Motivated by recent developments in cyberwarfare, we study deterrence in a world where attacks cannot be perfectly attributed to attackers. In the model, each of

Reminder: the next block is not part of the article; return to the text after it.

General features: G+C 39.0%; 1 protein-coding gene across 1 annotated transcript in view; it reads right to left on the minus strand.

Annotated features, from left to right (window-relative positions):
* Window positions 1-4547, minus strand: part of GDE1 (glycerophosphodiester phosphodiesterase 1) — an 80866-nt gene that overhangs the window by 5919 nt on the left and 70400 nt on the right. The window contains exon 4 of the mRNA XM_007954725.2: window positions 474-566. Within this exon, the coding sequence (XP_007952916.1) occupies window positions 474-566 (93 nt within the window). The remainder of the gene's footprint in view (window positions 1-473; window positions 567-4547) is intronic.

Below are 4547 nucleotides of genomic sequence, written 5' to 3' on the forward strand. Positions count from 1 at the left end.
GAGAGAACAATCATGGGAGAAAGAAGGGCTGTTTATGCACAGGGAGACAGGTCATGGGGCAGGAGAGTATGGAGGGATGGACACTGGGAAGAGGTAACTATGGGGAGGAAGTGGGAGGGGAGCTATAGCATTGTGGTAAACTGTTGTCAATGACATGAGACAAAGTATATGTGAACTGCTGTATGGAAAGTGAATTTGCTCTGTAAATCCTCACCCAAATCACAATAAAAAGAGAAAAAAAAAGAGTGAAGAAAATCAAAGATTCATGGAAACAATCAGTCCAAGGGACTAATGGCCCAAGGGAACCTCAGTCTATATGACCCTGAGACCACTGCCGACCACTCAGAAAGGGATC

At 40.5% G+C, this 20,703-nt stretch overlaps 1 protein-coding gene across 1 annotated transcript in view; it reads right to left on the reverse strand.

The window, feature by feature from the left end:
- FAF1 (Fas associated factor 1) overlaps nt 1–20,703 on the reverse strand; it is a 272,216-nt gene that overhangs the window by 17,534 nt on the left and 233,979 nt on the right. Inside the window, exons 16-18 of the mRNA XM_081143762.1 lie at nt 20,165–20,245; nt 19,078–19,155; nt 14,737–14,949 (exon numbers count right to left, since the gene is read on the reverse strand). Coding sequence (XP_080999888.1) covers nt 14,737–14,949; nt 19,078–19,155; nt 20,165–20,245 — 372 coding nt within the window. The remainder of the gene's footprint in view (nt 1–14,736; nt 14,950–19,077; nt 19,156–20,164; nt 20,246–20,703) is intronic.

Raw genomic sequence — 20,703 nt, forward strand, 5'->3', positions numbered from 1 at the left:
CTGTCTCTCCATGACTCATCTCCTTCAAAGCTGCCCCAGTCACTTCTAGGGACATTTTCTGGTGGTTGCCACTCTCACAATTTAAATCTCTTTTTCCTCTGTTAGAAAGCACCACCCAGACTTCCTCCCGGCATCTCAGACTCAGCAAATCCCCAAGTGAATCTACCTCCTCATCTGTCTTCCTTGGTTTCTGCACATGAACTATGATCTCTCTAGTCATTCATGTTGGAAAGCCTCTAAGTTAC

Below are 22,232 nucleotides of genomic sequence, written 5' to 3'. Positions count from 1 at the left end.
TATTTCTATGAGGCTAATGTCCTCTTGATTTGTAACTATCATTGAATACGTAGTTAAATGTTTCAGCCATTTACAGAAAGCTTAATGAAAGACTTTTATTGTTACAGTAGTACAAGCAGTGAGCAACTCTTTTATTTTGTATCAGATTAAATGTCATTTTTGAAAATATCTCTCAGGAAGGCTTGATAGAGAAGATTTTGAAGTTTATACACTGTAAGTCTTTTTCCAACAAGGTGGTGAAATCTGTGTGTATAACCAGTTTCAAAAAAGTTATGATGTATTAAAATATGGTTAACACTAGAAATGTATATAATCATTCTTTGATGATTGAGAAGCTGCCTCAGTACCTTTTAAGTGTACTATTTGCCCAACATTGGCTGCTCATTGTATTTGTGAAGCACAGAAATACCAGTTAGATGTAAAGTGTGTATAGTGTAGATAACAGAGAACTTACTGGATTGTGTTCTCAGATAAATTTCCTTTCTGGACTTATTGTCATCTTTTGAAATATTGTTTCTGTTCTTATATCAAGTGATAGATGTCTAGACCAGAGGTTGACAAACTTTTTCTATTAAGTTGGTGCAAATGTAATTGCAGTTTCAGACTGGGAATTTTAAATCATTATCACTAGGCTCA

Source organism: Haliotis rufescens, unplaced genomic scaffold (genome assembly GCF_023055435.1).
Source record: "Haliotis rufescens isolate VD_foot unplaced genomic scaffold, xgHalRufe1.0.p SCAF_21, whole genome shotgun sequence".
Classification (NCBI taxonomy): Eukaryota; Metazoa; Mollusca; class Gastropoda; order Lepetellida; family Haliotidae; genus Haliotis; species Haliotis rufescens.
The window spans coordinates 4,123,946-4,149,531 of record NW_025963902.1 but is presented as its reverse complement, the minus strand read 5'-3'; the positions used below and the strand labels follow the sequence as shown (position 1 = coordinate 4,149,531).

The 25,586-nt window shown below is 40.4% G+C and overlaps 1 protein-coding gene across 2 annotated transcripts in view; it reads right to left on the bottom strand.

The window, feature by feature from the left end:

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attackers may attack the defender. The defender observes a noisy signal that probabilistically attributes the attack. The defender may retaliate against one or more attackers and wants to retaliate against the guilty attacker only. We note an endogenous strategic complementarity among the attackers: if one attacker becomes more aggressive, that attacker becomes more “suspect” and the other attackers become less suspect, which leads the other attackers to become more aggressive as well. Despite this complementarity, there is a unique equilibrium. We identify types of improvements in attribution that strengthen deterrence—namely, improving attack detection independently of any effect on the identifiability of the attacker, reducing false alarms, or replacing misidentification with non-detection. However, we show that other improvements in attribution can backfire, weakening deterrence—these include detecting more attacks where the attacker is difficult to identify or pursuing too much certainty in attribution. Deterrence is improved if the defender can commit to a retaliatory strategy in advance, but the defender should not always commit to retaliate more after every signal.